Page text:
JOYCE MCMILLAN on HOORS at the Traverse Theatre, Edinburgh, THE DUCKY (Borderline at Kilmarnock Palace Theatre), and BLISS and MUD at the Tron Theatre, Glasgow, for Scotsman Arts, 7.5.09
Hoors 2 stars **
The Ducky 4 stars ****
Bliss 4 stars ****
Mud 3 stars ***
FOR WEEKS NOW, Gregory Burke has been telling every interviewer in sight that his new show, Hoors, is “the disappointing follow-up to Black Watch”; and he’s certainly right about the quality of the play. It’s a bit of a turkey, nothing about it works very well, and it hasn’t a hope of emulating the global success of Burke’s great Iraq War drama, inspired by hours of verbatim interviews with Scottish soldiers.
Where Burke is wrong, though, is in relating this show to Black Watch; because in truth, it is the disappointing sequel to his brilliant 2001 hit Gagarin Way, which set out – as this play does – to explore the dangerous landscape of apathy, punctuated by violence and harm, that lies beyond the end of purposeful social and political life. Set in the footballers’-wives-style home of Fife builder Andy, who has died of a heart attack during his own outrageous stag weekend, the show features a long night of dilatory pre-funeral conversation among Andy’s fiancee Vicky, her younger sister Nikki, Andy’s best friend Stevie, and another mate, Tony, who has flown in from Dubai to pay his respects.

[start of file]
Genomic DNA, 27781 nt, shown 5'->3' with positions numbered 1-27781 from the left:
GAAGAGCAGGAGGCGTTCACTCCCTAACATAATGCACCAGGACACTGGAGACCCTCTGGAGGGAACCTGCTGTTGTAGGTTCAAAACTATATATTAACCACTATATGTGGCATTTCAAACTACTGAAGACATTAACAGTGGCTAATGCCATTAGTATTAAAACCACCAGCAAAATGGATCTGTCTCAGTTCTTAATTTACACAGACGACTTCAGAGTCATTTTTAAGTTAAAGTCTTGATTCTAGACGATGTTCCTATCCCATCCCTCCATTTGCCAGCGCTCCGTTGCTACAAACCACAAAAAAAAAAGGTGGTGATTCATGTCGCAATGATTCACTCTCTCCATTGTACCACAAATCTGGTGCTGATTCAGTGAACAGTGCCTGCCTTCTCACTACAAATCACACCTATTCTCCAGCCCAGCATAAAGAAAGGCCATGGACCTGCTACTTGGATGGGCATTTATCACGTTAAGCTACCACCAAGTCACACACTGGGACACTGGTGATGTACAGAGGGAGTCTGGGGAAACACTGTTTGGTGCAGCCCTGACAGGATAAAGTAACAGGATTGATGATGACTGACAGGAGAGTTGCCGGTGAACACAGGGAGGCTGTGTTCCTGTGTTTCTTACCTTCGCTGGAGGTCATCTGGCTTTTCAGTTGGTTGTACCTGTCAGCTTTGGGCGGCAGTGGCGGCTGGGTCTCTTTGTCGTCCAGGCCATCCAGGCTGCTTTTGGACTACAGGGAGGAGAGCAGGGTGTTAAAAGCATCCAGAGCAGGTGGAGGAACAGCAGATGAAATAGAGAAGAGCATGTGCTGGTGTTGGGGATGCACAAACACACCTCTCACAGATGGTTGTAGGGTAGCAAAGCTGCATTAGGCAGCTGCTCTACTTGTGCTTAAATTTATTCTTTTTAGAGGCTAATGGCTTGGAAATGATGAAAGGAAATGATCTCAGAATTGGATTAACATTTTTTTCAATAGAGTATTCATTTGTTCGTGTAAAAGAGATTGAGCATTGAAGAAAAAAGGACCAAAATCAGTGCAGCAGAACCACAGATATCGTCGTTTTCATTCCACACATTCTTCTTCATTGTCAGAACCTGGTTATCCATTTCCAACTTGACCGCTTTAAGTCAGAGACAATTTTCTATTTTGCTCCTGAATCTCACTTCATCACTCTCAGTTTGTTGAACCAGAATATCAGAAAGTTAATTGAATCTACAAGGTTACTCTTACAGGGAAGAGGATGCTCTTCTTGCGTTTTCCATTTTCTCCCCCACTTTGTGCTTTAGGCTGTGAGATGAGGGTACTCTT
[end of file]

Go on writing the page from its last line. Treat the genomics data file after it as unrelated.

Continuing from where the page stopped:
Right from the start, though, the situation rings false, and lacks dramatic energy. Vicky isn’t bothered about the death of the man she was about to marry, preferring to reminisce about her past sexual encounters. Nikki is a memorably horrible girl, a skinny career bunny with neither heart nor wisdom. Tony is just as unpleasant, a sleazy adulterer and compulsive liar; Stevie is a feeble emotional parasite with a weird line in sexual banter.